No. 650
Memorandum of Conversation, by the Assistant Secretary of State for Far Eastern Affairs (Robertson)1



  • Japan’s Application for Electric Power Loans.


  • Mr. Garner, Vice President, International Bank for Reconstruction and Development (IBRD)
  • Mr. Walter S. Robertson, Assistant Secretary for Far Eastern Affairs

Mr. Garner informed me today that the IBRD made the following decisions regarding Japan’s electric power loans:

The Bank will take over the loan for thermal power of approximately $40 million. The Bank can complete arrangements on this in about six weeks.
However, if that is not soon enough Mr. Garner says temporary credit can be arranged through Mr. Maffrey, of the Irving Trust.
The Bank continues to believe that there should be only one bank for Japan, and that it should be the IBRD. If it extends a loan to Japan, the Bank will expect to work out arrangements with the Japanese Government to help it develop conservative fiscal policies.
Under present conditions, the loaning capacity of the Bank to Japan will be restricted to a ceiling of $100 million.
Whether or not 40 percent of this $100 million should be devoted to thermal power projects is up to the Japanese Government to decide.
The IBRD will waive its usual requirements for competitive bids in view of the fact that Westinghouse Corporation and General Electric are the logical suppliers of the highly technical equipment involved.
While the Bank is ready to consider these arrangements with Japan, it is up to the Japanese to decide on the priority of the projects and the loans themselves.

Mr. Garner asked me to inform Ambassador Araki of the above position of the Bank and the decision is now up to the Japanese Government. Mr. Garner also asked me to inform him when the Japanese Government indicated to the Department of State its reaction to the above proposals. At that time, Mr. Garner would like Ambassador Araki to see him about the terms, arrangements, etc., of the loan.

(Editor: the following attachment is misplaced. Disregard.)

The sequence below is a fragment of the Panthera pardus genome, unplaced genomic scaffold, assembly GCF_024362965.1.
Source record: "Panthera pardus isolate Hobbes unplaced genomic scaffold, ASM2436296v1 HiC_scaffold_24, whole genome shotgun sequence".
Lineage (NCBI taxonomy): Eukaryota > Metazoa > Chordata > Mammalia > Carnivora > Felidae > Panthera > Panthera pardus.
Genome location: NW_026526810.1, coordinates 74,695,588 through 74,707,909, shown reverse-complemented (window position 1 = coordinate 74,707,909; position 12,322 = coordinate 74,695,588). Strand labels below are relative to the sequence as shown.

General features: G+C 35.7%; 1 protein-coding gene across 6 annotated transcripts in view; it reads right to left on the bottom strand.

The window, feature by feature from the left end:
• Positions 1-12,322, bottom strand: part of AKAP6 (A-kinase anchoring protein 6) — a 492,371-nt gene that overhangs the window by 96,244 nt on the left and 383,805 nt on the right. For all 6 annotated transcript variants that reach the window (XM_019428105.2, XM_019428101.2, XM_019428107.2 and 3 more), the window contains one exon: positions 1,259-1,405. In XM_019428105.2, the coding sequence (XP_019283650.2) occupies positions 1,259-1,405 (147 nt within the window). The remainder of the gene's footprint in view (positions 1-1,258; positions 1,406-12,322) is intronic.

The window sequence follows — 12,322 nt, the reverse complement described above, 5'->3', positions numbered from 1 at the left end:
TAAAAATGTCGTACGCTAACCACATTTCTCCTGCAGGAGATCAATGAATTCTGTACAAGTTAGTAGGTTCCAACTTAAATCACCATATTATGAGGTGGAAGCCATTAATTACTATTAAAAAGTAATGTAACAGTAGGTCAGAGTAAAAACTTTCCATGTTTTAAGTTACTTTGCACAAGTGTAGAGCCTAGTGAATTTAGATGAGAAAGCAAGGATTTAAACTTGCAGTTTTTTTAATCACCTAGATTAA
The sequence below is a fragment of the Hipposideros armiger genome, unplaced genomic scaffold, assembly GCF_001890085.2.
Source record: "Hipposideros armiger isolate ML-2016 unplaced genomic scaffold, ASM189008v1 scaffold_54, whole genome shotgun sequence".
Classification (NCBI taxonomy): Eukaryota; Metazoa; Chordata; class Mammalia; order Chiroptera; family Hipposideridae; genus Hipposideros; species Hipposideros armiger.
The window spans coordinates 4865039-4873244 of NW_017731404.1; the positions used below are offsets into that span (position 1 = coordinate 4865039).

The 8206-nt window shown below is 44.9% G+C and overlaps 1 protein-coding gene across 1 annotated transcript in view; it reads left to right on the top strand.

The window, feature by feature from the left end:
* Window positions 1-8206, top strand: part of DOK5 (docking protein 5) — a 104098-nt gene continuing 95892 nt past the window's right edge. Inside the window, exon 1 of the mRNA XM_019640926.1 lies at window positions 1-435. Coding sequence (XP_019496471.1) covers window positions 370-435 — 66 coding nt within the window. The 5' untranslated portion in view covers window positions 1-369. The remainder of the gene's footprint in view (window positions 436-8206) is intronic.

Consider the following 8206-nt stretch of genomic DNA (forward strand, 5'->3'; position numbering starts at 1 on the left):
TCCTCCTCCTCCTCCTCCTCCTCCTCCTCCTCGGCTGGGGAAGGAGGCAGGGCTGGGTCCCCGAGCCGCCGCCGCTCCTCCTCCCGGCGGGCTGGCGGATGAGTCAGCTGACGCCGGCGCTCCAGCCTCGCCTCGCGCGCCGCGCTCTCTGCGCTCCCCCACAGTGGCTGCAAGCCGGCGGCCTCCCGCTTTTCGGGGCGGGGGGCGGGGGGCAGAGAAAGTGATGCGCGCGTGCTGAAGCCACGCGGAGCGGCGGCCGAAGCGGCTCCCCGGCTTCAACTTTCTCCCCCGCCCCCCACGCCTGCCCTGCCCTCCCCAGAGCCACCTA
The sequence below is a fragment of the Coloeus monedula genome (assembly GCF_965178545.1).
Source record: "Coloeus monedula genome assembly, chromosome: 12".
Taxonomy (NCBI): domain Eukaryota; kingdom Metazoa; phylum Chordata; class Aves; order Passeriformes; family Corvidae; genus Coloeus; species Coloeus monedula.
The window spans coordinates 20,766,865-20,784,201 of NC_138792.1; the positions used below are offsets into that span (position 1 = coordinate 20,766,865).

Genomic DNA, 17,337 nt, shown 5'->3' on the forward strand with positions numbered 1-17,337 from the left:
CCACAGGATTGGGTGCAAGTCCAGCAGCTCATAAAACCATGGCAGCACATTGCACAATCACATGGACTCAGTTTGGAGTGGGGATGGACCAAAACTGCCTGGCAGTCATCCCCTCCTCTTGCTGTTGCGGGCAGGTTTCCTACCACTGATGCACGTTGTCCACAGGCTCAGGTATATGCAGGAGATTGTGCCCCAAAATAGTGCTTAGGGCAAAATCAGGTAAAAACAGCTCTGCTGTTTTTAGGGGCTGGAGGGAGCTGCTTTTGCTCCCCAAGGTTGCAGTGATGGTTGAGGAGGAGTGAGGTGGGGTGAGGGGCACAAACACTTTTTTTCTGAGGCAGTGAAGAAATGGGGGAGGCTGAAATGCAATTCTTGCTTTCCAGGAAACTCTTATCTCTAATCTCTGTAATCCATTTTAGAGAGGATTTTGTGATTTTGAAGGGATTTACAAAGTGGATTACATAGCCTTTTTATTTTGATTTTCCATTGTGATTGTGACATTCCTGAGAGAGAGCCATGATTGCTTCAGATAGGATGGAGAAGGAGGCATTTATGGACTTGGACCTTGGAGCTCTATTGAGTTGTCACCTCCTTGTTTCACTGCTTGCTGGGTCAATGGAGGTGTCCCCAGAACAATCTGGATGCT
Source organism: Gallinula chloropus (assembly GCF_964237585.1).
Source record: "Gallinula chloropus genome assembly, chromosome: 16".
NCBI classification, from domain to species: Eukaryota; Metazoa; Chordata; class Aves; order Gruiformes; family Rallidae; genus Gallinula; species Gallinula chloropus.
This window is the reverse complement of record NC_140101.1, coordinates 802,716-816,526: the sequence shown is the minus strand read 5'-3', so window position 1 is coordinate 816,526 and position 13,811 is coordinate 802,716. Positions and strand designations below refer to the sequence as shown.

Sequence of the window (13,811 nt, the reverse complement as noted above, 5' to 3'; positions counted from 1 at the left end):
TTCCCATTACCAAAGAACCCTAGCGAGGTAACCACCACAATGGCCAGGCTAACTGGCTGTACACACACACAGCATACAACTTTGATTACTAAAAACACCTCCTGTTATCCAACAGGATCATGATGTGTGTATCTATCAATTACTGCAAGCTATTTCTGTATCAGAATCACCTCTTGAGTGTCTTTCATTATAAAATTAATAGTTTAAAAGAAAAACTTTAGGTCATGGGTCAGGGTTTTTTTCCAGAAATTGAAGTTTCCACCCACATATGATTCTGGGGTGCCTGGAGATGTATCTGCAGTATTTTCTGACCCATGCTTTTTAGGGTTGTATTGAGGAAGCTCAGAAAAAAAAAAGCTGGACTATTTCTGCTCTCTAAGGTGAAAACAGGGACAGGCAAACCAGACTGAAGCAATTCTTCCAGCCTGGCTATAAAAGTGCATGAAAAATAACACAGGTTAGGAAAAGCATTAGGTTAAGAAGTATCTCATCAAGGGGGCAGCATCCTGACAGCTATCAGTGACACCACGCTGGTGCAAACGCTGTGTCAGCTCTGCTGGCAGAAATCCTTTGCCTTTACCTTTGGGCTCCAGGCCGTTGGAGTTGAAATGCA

I emphasized to Mr. Garner our firm and continued interest in Japan and the Far East could be counted on and that the loans he was prepared to make to Japan on a sound financial basis would provide a real contribution to the interests of the United States Government in that area.2

  1. Drafted by Young although he is not listed among the participants.
  2. In reporting the IBRD’s preliminary decision to the Embassy in Tokyo, the Department stated in part: “[Japanese] Embassy officer expressed concern over role of Bank as sole lender and asked if US Government accepted this position. Was informed US considers IBRD bank of first recourse for development loans, this is case in point, and that other bridges will be crossed when we come to them.” (Telegram 2806 to Tokyo, May 30, 894.2614/5–3053)

    On June 1 Ambassador Araki stated to Robertson that the Japanese Government had agreed to transfer the power loan application to the IBRD. (Memorandum of conversation by Robertson, 894.10/6–153) The IBRD completed arrangements with the Japan Development Bank for a $40.2 million thermal power loan on Oct. 15.